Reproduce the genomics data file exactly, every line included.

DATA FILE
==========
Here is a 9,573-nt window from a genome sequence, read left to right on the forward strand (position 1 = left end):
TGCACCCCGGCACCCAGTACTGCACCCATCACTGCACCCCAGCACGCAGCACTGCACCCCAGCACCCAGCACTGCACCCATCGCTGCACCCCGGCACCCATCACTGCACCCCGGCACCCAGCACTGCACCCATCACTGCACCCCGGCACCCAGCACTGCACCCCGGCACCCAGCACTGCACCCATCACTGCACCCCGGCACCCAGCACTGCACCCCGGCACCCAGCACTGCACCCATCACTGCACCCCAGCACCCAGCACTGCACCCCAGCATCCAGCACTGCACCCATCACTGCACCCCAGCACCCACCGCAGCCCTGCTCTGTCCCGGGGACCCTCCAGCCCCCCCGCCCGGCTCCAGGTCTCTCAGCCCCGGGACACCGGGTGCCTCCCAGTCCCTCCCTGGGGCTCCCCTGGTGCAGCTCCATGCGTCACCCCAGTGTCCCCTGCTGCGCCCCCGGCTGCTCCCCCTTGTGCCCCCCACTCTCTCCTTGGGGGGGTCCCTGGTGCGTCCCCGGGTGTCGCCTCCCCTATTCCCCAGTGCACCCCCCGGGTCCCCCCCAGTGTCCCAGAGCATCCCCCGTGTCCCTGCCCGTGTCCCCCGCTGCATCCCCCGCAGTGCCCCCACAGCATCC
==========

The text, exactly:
Here is a 9,573-nt window from a genome sequence, read left to right on the forward strand (position 1 = left end):
TGCACCCCGGCACCCAGTACTGCACCCATCACTGCACCCCAGCACGCAGCACTGCACCCCAGCACCCAGCACTGCACCCATCGCTGCACCCCGGCACCCATCACTGCACCCCGGCACCCAGCACTGCACCCATCACTGCACCCCGGCACCCAGCACTGCACCCCGGCACCCAGCACTGCACCCATCACTGCACCCCGGCACCCAGCACTGCACCCCGGCACCCAGCACTGCACCCATCACTGCACCCCAGCACCCAGCACTGCACCCCAGCATCCAGCACTGCACCCATCACTGCACCCCAGCACCCACCGCAGCCCTGCTCTGTCCCGGGGACCCTCCAGCCCCCCCGCCCGGCTCCAGGTCTCTCAGCCCCGGGACACCGGGTGCCTCCCAGTCCCTCCCTGGGGCTCCCCTGGTGCAGCTCCATGCGTCACCCCAGTGTCCCCTGCTGCGCCCCCGGCTGCTCCCCCTTGTGCCCCCCACTCTCTCCTTGGGGGGGTCCCTGGTGCGTCCCCGGGTGTCGCCTCCCCTATTCCCCAGTGCACCCCCCGGGTCCCCCCCAGTGTCCCAGAGCATCCCCCGTGTCCCTGCCCGTGTCCCCCGCTGCATCCCCCGCAGTGCCCCCACAGCATCC